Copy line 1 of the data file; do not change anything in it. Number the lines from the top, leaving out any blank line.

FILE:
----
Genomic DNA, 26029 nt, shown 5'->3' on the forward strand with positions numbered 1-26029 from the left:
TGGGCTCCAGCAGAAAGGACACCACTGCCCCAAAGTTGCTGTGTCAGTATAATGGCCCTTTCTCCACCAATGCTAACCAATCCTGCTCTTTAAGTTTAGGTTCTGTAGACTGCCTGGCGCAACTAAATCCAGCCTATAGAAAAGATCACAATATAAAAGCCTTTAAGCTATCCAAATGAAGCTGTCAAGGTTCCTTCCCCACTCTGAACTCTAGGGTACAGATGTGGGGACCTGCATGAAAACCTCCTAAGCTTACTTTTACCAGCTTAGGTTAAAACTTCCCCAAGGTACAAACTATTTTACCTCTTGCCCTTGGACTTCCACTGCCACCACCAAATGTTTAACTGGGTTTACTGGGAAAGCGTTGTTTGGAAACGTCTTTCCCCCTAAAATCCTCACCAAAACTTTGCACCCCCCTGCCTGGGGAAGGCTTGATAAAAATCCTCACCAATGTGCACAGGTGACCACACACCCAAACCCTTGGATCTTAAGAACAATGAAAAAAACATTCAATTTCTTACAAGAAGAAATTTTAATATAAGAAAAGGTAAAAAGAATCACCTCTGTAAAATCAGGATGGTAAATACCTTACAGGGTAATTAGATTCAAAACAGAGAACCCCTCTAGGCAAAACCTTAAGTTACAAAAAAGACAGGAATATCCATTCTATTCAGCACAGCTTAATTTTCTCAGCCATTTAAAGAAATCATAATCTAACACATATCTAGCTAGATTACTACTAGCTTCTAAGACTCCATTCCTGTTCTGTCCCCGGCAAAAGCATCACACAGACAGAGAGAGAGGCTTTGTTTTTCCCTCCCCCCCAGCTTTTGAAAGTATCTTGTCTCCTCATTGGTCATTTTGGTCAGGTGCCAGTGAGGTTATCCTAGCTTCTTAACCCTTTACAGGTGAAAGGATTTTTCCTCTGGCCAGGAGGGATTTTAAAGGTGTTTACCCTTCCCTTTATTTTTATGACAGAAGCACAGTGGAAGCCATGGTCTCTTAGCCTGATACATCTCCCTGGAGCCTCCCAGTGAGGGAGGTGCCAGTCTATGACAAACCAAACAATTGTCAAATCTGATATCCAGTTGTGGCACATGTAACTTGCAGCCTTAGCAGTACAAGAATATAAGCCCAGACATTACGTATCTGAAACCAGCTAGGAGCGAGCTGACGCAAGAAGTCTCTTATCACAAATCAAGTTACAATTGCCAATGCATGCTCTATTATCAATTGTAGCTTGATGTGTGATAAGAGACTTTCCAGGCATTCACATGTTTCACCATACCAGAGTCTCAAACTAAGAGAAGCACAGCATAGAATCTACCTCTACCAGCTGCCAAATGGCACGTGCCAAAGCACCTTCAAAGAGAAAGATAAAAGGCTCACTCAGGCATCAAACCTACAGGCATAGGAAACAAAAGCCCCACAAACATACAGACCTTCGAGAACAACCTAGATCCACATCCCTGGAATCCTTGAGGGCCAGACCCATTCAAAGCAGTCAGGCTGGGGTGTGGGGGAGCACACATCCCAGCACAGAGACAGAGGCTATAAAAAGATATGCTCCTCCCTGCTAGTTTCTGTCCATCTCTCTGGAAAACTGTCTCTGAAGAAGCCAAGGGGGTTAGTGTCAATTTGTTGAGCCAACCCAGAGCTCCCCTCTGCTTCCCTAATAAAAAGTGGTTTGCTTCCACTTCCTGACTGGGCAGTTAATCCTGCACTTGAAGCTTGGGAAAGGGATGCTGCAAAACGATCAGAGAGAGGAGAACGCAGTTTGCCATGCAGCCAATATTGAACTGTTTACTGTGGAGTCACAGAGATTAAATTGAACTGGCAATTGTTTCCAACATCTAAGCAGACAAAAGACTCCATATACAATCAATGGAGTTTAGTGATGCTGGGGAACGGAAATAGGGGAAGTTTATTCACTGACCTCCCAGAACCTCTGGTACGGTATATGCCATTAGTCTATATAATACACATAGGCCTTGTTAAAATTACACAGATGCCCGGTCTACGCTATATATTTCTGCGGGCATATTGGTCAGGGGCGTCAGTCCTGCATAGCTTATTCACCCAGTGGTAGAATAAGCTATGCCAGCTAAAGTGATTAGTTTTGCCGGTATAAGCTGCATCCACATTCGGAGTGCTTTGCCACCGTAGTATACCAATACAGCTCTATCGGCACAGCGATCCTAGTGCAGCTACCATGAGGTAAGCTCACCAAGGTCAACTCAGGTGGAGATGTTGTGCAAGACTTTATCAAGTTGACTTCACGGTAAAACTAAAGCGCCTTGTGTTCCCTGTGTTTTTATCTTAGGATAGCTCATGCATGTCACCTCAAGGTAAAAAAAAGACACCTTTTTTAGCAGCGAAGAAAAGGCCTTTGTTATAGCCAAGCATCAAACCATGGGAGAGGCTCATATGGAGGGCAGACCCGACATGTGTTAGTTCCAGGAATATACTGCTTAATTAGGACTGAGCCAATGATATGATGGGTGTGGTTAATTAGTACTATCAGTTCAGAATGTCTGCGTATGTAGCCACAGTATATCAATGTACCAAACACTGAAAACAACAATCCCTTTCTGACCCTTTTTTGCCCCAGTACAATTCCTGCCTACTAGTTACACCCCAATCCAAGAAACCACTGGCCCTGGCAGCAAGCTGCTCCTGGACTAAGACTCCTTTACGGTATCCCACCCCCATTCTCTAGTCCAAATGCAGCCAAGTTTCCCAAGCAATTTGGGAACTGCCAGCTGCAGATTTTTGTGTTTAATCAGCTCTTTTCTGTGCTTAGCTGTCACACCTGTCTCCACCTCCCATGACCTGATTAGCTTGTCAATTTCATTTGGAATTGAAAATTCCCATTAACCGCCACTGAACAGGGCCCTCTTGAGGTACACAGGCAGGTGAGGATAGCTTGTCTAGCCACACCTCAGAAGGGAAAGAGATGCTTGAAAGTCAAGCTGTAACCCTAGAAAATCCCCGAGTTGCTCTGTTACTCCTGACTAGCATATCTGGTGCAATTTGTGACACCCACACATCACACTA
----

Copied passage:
Genomic DNA, 26029 nt, shown 5'->3' on the forward strand with positions numbered 1-26029 from the left: